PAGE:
Wednesday 16th June 2021, NCBI (National Council for the Blind of Ireland) today reiterated their call for an increase in the availability for audio description on Irish progamming and broadcast media.
Tomorrow’s (16/6) Joint Oireachtas Committee on Tourism, Culture, Arts, Sport and Media will sit to discuss the future of media in Ireland with representatives from The Future of Media Commission. As part of this discussion, NCBI will be hoping that an increase in audio description targets will feature.
June Tinsley, Head of Advocacy and Communications, said, “Audio description, or the lack thereof, has been an ongoing issue for a number of years. We have long campaigned for an increase to the current BAI recommendations of 6% – which is too low in itself”.
A recent study carried out by Lenstore.co.uk has focused on the level of audio description available on streaming services. Netflix UK and Ireland has over 6,300 titles available to users, but only 25.4% of these titles have audio description available. As of January 2021, Disney+ provide audio description on 62.6% of their 1,100 titles.
Ms Tinsley said, “Many of our service users avail of audio description services to ensure they aren’t missing out on the different social cues that occur in soaps or sitcoms. These cues are often important to the overall storyline, and when audio description services are unavailable our service users are missing out unlike their sighted peers”.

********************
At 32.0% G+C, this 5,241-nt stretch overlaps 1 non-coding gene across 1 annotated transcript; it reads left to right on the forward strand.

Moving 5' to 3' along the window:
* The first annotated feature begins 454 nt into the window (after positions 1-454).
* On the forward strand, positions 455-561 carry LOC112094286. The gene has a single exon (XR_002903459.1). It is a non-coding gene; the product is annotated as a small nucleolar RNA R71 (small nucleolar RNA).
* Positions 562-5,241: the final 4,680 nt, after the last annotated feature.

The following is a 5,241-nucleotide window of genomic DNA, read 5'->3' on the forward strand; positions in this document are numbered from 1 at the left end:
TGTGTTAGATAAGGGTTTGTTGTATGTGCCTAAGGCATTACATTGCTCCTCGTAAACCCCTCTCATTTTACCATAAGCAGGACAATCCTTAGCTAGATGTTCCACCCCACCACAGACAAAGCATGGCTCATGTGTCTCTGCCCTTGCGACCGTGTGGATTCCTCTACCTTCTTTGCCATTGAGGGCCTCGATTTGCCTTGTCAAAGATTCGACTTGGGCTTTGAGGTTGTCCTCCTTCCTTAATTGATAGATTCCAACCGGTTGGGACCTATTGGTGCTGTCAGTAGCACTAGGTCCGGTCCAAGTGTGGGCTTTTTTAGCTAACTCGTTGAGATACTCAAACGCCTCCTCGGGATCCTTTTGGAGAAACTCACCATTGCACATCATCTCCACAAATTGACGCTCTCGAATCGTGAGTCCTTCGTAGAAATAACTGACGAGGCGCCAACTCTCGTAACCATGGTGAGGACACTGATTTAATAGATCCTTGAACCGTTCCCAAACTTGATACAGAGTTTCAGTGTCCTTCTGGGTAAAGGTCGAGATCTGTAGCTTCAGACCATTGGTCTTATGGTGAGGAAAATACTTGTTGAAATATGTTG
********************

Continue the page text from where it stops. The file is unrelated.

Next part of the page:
The current target of audio description in Irish televised broadcasting is 5%, as set out by the Broadcasting Authority of Ireland (BAI). RTE and Virgin Media fulfill this requirement by ‘buying in’ programming from the UK with audio description already available, mainly from providers such as ITV and BBC. Furthermore, only 6% of programming available on RTÉ Jnr is audio described. Targets set by the BAI for 2023 are 10% for Irish programming, however this is less than half the rate already available on Netflix.
Ms Tinsley concluded “Streaming services aren’t currently covered under BAI Access targets, yet they are out preforming Irish broadcasters in terms of accessibility for the blind or vision impaired community. As part of the reimagining and restructuring that the Future of Media Commission hope to do, audio description needs to be on their radar”.